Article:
Ginjo sake can also be enjoyed when paired with a caprese salad or carpaccio. It’s also lovely with appetizers as an aperitif.
Avoid pairing it with rich dishes, as the hefty flavours may overwhelm the delicate aromas from the Ginjo sake.
Pairing with Aged Sake
Aged sake pairs best with mature or sweet dishes.
Broiled eel or aged steak come to mind, though you can let it shine with dessert as well. Chocolate and ice cream are excellent options to eat while you sip on an aged sake.
Other Factors in Sake Pairing
Just like with pairing wine, there are plenty of other factors to keep in mind too, which is likely why sake seems like such a mystery. Despite the many variables, these considerations should enhance your enjoyment of sake with the foods you choose.
Acids break down the fats and food in your mouth, creating an almost explosive delight for the palate. If you choose sake that is too acidic, it can overwhelm simple foods that don’t have enough fat to work with it.
Choosing highly acidic and bold sake is best for fatty and oily foods.
Fully understanding the serving temperatures for sake is a story for another time. The short version is that the taste varies with temperature.
Warming sake will bring out a richer, sweeter, and more alcoholic flavour. Meanwhile, cooler sake lets more fragrant notes stand out.
Heating the sake enhances acids, so it’s not a match for delicate dishes.
Umami flavours are everywhere in Japanese cuisine, but you’ll find them all over the world, too. Think of Worcestershire sauce or Parmigiano Reggiano.
Sake itself features umami, and matching the degree of umami in your sake to the food you pair it with will have exceptional results.
Consider the texture of your sake, too.
A full-bodied sake bodes well with full-bodied foods. Creamy and chilled sake options go best with dairy, while sparkling sake is a perfect companion for fried foods.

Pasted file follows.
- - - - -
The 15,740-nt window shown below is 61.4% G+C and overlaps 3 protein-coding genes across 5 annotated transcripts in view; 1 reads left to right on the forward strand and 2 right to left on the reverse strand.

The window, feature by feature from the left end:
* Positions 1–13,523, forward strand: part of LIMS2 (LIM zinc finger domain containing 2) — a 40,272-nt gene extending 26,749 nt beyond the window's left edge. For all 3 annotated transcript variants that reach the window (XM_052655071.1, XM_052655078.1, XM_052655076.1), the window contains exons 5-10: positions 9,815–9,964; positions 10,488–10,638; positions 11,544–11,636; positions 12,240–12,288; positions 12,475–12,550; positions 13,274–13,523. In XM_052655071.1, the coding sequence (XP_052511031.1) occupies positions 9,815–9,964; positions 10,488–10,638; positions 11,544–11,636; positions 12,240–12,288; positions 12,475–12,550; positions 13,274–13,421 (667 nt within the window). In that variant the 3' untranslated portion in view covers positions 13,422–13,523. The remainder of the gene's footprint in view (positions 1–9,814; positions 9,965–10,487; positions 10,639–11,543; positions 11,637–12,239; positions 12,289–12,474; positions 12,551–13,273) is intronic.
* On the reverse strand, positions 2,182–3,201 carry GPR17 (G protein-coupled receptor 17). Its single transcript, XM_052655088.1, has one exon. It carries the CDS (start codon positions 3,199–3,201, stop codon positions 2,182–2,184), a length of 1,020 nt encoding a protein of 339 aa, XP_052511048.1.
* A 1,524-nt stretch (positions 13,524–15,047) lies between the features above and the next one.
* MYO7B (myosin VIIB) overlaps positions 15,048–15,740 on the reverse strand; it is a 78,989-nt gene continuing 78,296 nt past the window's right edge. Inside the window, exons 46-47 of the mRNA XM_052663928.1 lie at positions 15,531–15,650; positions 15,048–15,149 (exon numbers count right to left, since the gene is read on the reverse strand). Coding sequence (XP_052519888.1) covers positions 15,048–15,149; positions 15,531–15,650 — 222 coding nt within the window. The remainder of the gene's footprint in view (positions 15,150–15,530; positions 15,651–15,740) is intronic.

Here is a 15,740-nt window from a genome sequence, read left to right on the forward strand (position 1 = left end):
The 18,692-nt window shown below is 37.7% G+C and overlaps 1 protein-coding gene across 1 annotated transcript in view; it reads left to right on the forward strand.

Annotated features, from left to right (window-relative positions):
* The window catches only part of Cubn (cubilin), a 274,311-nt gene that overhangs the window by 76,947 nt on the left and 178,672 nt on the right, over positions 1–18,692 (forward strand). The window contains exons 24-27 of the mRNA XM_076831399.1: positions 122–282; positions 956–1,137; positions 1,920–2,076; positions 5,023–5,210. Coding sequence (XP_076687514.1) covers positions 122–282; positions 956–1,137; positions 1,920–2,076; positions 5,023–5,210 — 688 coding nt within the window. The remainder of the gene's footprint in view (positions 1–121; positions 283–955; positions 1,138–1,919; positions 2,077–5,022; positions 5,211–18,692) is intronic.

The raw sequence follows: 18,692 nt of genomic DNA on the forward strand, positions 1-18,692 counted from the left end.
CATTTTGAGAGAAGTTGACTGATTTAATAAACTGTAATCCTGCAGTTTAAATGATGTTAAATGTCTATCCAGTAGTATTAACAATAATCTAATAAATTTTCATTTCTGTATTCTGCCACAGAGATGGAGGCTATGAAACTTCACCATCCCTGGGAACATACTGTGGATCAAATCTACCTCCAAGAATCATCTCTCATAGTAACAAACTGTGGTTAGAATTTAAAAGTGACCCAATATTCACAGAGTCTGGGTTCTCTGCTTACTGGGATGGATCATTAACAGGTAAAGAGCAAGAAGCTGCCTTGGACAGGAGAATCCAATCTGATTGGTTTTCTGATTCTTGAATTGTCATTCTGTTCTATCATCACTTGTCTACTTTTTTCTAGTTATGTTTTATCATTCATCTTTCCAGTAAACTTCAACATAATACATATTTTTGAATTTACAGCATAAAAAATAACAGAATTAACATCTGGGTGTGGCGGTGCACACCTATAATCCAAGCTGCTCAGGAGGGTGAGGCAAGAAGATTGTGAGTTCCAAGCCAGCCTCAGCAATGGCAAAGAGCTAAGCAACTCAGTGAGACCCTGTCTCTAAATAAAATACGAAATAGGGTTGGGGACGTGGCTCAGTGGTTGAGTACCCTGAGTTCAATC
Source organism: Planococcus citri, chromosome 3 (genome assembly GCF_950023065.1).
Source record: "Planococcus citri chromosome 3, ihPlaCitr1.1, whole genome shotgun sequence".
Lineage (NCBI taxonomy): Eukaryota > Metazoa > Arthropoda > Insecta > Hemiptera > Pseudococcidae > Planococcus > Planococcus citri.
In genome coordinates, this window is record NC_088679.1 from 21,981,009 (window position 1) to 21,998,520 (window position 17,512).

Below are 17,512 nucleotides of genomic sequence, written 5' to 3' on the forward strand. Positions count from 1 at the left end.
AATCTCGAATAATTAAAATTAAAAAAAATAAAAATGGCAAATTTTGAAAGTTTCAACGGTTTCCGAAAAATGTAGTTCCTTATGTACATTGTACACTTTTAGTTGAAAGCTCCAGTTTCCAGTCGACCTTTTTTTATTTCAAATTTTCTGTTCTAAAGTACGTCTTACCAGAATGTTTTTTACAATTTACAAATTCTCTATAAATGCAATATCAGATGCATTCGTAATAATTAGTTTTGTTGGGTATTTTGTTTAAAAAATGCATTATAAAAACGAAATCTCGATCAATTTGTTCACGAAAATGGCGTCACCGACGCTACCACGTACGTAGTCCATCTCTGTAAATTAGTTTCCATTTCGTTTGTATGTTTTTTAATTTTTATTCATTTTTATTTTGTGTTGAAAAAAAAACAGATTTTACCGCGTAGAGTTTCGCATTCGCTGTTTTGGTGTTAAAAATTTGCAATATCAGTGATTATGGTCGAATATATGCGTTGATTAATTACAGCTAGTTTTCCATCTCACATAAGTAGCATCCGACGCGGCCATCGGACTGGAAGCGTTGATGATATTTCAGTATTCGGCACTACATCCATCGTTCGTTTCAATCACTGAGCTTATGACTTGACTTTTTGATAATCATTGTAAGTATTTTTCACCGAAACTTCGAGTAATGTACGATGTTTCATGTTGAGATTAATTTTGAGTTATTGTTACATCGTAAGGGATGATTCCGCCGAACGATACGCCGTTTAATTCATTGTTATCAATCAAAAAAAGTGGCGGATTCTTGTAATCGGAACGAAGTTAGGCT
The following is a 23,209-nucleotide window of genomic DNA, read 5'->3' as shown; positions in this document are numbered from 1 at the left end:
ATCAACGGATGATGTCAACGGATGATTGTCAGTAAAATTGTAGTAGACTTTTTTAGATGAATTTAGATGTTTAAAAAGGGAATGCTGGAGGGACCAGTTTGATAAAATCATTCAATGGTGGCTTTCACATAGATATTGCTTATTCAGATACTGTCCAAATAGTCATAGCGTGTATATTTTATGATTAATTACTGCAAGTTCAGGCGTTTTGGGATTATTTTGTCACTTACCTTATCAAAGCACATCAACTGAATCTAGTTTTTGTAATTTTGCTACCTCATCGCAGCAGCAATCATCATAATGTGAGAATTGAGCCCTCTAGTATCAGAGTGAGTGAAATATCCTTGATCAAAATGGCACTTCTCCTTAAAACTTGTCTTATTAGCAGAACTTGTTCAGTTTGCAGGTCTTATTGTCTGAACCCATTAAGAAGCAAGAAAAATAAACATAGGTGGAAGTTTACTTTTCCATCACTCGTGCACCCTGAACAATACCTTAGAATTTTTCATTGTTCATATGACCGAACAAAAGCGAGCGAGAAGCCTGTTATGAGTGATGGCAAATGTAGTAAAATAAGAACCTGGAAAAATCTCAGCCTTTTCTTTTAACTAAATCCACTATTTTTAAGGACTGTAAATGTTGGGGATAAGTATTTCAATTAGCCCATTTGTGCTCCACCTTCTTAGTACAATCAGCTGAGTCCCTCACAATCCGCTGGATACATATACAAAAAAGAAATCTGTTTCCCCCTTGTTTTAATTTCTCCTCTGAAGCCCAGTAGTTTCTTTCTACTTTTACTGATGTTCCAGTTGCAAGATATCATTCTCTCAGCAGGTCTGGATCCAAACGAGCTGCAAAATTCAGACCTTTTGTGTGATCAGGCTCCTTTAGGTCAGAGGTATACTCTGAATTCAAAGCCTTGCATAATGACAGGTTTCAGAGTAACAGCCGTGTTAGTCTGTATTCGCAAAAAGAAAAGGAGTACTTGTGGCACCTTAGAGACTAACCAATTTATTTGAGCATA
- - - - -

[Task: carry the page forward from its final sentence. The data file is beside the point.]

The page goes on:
Naturally, sake is easier to pair with Japanese food. It helps to cleanse the palate while softening strong flavours.
Sushi is just one option, but don’t miss the other delights of Japanese gastronomy. After all, sake is made in a variety of regions which all play a role in proper pairing.
Sake that is produced near the sea is likely to be best for fresh fish. These kinds of sake are dry and clean, a match for the oily fish consumed on a daily basis.
Sake produced in the mountains will match better with meat and vegetables. These types of sake are more rustic and a bit heartier.
With regard to other cuisines, the right sake can bring a new dimension to your dining experiences. Consider pairing it with caviar, Jamon Iberico, beef bourguignon, fresh goat cheese, Thai green curry, or even pizza!
Knowing these tips about pairing sake on your travels, you can find new blissful combinations to enjoy while dining. Some of the world’s most gastronomically-focused restaurants now offer sake to pair with a different array of cuisine, opening up this beverage for global adoration.
Of course, the best part about sake is having the chance to experiment. Using the tips learned here, you can create your ultimate pairings with Japanese food, as well as with any other type of cuisine.